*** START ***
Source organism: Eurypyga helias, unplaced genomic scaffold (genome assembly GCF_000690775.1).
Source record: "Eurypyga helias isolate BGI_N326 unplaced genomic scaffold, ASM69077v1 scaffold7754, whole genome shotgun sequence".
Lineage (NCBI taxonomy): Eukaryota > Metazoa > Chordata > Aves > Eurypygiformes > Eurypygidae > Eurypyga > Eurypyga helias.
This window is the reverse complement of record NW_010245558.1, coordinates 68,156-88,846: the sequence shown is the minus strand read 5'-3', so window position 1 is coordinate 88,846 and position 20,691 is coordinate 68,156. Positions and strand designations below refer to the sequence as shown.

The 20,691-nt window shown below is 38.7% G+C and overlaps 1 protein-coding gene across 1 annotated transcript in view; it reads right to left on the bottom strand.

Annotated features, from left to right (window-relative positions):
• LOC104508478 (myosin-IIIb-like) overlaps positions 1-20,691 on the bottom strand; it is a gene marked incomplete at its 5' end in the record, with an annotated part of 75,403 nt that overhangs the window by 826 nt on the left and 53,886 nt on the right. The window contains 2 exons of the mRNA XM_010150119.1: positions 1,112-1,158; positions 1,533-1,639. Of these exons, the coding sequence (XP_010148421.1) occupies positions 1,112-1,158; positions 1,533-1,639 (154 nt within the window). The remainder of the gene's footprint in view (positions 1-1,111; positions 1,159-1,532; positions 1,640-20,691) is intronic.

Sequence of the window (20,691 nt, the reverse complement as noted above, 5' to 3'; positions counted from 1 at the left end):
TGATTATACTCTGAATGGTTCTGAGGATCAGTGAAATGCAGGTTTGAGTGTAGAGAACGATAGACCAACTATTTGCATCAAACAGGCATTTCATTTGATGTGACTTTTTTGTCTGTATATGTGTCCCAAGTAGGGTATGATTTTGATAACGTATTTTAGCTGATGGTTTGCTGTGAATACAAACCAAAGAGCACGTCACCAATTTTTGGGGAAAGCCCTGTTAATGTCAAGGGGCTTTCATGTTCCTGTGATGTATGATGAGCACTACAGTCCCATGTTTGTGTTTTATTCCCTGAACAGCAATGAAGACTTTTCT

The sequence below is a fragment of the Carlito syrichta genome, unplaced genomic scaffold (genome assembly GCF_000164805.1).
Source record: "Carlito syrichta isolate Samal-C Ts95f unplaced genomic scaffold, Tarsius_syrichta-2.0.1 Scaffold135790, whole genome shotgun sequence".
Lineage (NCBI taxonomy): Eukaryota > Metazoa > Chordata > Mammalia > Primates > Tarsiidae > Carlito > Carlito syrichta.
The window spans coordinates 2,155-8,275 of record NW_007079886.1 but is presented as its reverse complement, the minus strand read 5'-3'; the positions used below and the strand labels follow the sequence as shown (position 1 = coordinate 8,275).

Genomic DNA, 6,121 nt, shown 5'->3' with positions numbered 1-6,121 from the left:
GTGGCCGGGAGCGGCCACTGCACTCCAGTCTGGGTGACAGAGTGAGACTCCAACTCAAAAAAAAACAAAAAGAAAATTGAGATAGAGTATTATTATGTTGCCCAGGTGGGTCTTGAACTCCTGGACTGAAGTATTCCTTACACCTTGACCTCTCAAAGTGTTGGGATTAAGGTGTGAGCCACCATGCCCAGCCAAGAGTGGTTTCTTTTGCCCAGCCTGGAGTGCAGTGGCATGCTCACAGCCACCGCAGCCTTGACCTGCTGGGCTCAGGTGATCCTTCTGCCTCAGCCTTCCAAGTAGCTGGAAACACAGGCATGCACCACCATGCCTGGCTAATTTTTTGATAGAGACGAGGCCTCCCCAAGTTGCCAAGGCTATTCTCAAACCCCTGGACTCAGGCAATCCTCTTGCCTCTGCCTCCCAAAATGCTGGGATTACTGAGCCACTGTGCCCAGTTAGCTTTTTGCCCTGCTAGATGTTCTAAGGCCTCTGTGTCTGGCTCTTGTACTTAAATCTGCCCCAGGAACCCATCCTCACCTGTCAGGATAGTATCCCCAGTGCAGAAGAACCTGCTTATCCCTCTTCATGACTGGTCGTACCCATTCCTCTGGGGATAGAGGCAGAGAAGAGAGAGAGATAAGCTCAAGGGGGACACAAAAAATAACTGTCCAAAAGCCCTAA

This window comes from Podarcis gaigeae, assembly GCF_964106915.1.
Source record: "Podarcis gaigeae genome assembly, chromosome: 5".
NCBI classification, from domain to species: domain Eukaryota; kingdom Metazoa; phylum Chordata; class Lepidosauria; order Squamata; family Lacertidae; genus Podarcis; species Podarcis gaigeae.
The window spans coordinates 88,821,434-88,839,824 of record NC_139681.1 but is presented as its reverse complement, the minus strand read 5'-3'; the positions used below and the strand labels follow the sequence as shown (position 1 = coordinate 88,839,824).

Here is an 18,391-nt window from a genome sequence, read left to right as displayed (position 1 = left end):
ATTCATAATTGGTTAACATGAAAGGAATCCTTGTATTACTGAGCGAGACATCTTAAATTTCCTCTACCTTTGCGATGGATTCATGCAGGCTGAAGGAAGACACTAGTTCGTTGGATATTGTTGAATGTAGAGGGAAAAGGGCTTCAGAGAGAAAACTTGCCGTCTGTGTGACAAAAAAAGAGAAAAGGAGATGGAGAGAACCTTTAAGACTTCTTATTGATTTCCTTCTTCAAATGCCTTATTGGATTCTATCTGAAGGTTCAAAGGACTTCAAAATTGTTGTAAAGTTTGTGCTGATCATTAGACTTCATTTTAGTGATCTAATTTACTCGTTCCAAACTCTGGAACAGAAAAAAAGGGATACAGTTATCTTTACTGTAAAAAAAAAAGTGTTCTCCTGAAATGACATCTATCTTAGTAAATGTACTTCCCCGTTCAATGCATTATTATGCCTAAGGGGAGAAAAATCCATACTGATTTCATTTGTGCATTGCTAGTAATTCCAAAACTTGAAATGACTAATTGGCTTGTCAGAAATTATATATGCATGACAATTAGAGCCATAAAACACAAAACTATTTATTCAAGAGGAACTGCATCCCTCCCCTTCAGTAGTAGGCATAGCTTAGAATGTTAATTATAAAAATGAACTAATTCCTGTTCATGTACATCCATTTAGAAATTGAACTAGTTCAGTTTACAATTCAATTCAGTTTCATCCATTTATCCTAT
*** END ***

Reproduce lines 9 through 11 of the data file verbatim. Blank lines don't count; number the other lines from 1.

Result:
TGATTATACTCTGAATGGTTCTGAGGATCAGTGAAATGCAGGTTTGAGTGTAGAGAACGATAGACCAACTATTTGCATCAAACAGGCATTTCATTTGATGTGACTTTTTTGTCTGTATATGTGTCCCAAGTAGGGTATGATTTTGATAACGTATTTTAGCTGATGGTTTGCTGTGAATACAAACCAAAGAGCACGTCACCAATTTTTGGGGAAAGCCCTGTTAATGTCAAGGGGCTTTCATGTTCCTGTGATGTATGATGAGCACTACAGTCCCATGTTTGTGTTTTATTCCCTGAACAGCAATGAAGACTTTTCT

The sequence below is a fragment of the Carlito syrichta genome, unplaced genomic scaffold (genome assembly GCF_000164805.1).
Source record: "Carlito syrichta isolate Samal-C Ts95f unplaced genomic scaffold, Tarsius_syrichta-2.0.1 Scaffold135790, whole genome shotgun sequence".